Toxic substances from dumped computers pose a risk to human health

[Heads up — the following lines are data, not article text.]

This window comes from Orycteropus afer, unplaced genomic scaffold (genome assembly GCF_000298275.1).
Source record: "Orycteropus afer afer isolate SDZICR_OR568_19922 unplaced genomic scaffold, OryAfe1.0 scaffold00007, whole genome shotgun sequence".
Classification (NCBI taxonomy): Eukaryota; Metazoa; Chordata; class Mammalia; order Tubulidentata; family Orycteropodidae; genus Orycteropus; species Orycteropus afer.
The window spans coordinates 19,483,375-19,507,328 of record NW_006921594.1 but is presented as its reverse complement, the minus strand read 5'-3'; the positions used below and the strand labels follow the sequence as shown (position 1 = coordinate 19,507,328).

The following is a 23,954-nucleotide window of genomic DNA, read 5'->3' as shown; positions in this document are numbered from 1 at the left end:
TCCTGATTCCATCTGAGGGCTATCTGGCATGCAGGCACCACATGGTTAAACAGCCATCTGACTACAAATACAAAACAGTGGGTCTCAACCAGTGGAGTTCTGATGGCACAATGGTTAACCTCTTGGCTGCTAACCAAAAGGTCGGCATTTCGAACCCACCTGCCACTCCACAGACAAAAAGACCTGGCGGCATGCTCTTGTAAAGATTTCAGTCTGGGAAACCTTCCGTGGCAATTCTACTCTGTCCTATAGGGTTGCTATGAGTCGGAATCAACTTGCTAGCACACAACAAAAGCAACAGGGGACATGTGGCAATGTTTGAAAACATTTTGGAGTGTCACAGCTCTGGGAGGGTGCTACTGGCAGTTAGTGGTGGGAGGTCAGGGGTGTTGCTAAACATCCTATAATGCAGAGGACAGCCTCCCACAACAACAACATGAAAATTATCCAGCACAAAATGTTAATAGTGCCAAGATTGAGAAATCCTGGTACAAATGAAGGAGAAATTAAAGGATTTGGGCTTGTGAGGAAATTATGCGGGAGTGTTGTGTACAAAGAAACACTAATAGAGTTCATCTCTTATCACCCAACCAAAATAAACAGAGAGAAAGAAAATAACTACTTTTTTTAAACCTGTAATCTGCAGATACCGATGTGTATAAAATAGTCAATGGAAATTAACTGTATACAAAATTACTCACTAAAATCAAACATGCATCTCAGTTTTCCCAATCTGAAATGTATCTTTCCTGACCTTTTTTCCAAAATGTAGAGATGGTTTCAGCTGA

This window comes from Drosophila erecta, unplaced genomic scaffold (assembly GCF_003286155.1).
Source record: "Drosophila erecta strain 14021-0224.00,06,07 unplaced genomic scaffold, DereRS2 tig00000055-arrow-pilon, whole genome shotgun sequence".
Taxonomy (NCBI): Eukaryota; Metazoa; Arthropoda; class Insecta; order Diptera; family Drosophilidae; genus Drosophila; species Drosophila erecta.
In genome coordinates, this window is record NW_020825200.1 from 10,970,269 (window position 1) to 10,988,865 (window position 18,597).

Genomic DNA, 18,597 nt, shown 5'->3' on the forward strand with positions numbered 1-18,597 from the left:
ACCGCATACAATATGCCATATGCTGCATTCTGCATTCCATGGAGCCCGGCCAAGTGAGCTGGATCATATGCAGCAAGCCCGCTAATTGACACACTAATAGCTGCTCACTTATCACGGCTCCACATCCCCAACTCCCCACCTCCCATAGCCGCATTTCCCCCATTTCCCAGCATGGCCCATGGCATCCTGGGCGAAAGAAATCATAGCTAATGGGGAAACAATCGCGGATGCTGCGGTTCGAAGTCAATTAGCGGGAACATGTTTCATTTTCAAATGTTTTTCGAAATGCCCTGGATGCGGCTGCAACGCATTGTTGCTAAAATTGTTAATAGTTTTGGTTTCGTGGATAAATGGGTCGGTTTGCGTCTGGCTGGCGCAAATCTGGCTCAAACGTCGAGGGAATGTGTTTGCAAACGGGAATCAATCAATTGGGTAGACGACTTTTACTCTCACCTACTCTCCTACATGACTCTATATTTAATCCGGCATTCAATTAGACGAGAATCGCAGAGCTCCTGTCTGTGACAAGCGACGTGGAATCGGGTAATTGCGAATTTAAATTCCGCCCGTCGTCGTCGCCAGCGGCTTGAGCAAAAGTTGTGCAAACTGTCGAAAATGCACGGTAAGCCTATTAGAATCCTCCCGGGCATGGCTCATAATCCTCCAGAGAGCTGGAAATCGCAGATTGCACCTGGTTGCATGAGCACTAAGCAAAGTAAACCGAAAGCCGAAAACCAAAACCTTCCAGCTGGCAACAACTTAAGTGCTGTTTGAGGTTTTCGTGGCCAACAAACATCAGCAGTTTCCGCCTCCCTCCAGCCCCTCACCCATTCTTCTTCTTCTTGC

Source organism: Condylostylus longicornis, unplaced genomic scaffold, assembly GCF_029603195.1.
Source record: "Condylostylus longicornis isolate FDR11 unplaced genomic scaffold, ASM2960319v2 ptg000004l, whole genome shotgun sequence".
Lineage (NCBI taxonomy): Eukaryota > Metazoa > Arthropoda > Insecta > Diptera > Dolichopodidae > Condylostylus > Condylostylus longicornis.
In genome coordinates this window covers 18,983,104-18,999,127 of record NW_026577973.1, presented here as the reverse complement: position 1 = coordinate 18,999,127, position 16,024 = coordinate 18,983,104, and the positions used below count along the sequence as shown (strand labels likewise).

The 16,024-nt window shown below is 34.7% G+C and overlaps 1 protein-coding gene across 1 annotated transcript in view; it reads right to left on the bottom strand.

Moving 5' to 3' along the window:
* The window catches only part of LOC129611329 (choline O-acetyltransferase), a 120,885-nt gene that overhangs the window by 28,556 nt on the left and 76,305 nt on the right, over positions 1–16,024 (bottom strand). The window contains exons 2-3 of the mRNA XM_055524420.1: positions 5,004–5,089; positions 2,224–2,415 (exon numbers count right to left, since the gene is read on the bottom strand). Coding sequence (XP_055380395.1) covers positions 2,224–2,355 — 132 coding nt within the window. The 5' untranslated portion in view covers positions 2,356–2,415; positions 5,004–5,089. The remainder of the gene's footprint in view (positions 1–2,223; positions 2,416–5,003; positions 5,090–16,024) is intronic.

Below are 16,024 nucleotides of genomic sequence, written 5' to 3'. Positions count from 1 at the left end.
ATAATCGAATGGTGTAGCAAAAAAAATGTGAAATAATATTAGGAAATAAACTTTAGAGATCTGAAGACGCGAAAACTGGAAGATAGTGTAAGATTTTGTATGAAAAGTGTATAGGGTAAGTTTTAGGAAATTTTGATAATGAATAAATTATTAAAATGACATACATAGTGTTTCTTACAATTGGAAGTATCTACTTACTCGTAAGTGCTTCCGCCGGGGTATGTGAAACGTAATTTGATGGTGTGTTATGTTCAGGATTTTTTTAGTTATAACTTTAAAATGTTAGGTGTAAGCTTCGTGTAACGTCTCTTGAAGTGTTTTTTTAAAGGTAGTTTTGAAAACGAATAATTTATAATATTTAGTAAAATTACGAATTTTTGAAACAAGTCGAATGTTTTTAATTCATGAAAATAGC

A computer contains more than 1,000 parts, many of which are made of highly toxic substances. Scientists have found cadmium, lead, mercury, attenuated chromium and bromide flame retardant in computers. When such substances are released into the environment, they are hazardous to human health and to the ecological balance of the planet. This is why electronic waste requires special treatment. The European Commission, in dealing with this subject, has collected data showing the effects of these substances. Cadmium: It accumulates in the kidneys, bones, and blood and has a life of 10-30 years. The main ailments it causes are kidney malfunction, growth disturbances, skeletal damage and reproductive deficiency. Cadmium is also suspected of causing cancer of the liver, lungs and prostate. Lead: When it accumulates in the body it is poisonous. Pregnant women, embryos and infants are the most susceptible to lead poisoning. Lead can harm the central and peripheral nervous systems. It can also affect the endocrine system and is carcinogenic. Mercury: It affects the brain, especially the areas controlling sight, movement and balance. It can be transmitted by a pregnant woman to the fetus through the placenta, in which case the child is born with brain damage and mental retardation. Bromide flame retardants: These mainly affect the liver, but also hormonal secretion from the thyroid. They are passed on in breast milk and are not easily broken down. Agathi Balbouzi, head of the Agriculture Ministry’s department for the promotion of organic products, said that EU funds were available through various programs for organic farmers, but that the latter were usually too late in submitting their applications.

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